“They haven’t said anything,” he said.
In fact, the only reason the Hoyos knew they’re on the map of potential property seizures is because a friend heard about it at a community board meeting.
“I was pissed off,” said Julian’s 28-year-old daughter, Nereyda. “I was like, ‘What? What do you mean?’ I thought we weren’t going to be affected at all because the station was going to be on 106th.”
Officially, the MTA says any relocations are “years away” and could be fewer than what’s listed in the environmental assessment documents, according to Janno Lieber, the authority’s head of Capital Construction.
In a statement to THE CITY, Lieber emphasized the benefit to the neighborhood that the new train would bring.
“This project is hugely important to the East Harlem community — the most transit-dependent neighborhood in NYC — and the residents deserve better access to jobs, education and healthcare,” he said.
Lieber contended the authority is “working extremely closely with all communities along the new route,” including communicating about the project through a storefront community information center on East 125th Street, hosting public meetings and a dozen popup “community conversations.”
Communication Gap Cited
The MTA has alerted property owners about the possibility it would take their properties in letters sent as early as May of last year, according to two such letters obtained by THE CITY. But many residents, particularly rental tenants, have heard nothing.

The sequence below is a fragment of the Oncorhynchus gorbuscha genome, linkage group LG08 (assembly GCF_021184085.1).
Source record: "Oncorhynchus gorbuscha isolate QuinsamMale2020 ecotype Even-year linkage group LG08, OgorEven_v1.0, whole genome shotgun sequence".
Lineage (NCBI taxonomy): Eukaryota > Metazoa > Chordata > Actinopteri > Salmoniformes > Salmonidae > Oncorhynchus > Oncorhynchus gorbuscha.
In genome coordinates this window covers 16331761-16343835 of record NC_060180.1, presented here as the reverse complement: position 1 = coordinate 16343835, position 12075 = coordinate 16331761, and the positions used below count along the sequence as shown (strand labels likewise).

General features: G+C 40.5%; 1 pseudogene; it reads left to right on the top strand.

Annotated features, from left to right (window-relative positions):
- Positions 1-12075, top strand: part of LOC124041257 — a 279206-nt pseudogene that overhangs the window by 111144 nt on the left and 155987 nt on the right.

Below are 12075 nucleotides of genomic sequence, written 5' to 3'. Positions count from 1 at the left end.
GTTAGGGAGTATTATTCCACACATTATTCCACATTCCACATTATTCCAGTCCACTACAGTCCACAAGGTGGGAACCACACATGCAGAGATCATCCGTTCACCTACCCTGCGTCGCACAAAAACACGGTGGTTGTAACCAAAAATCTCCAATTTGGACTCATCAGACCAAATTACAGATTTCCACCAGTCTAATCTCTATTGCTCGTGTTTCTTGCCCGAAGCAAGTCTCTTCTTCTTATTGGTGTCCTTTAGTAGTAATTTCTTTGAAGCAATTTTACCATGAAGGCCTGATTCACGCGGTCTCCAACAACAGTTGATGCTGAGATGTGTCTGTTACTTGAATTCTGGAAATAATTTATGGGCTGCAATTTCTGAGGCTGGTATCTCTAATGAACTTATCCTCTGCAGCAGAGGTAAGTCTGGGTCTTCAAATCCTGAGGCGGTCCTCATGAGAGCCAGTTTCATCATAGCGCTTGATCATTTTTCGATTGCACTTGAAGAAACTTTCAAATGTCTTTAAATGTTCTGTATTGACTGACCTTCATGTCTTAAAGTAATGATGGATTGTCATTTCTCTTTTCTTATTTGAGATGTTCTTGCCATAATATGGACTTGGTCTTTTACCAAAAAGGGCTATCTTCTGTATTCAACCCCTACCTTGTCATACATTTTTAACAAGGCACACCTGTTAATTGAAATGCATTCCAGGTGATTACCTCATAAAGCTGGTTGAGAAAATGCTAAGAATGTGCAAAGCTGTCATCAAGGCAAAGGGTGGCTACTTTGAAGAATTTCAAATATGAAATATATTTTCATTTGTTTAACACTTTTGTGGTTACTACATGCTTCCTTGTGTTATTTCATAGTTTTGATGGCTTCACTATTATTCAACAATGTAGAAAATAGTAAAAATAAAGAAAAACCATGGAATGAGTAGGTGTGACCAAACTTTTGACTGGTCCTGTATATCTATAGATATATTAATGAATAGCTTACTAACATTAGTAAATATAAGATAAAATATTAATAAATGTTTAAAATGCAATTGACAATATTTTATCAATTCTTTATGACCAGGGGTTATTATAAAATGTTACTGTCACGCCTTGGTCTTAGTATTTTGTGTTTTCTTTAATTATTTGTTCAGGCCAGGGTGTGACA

When told about the MTA’s plans by THE CITY, several business owners, workers and residents who work and live in the buildings targeted by the subway plans said they had never heard of the possibility that they were on the chopping block.
Cheikh Diop, 63, had not known of the plan before seeing the MTA document where his luggage and clothing shop, Touba African Store, is outlined in yellow on a map and labeled “Ancillary 1.” It’s one of four properties just north of East 115th Street slated to become a ventilation facility.
“I have nowhere to go to turn,” he said. “I have no choice.”
There is no set timeline for when construction may begin or when buildings may be seized, but those on the map should expect they’ll have to leave eventually, experts say.
“It could be six months, it could be a year, it could be more,” said attorney Michael Rikon, who specializes in eminent domain law and represented several of the property owners and tenants displaced in the first phase of the Second Avenue construction — some of whom are still arguing over settlements with the MTA.
Michael Horodniceanu, who was president of MTA’s Capital Construction division from 2008 to 2017, oversaw much of the first phase of the Second Avenue subway construction. He said if the MTA has identified a property to acquire, “people ought to expect that that will happen.”
While people in the train’s path wait on edge, the MTA has started some construction preparations, including drilling and testing soil along the route and inspection of tunnels built in the 1970s that will be used to complete the East Harlem stations. In the MTA’s latest plan, the authority says the next phase could be complete in 2029 — assuming construction starts “in mid-2019,” the environmental assessment says.
How likely is that? It’s really all about who’s going to pay for it.
“It’s a question of money,” the MTA’s Lieber said in a WNBC report on the subway from December.
Whether the Trump administration will underwrite New York’s transit projects is anyone’s guess, according to Horodniceanu.
“If you can actually predict the federal funding, probably someone will give you an award,” he said with a laugh.
Without much information to plan on, the Hoyoses at Cascalote are considering preemptively moving their restaurant.
“I usually have everything planned out,” Nereyda told THE CITY. “But the way things are going at the moment, I’m not sure what can happen.”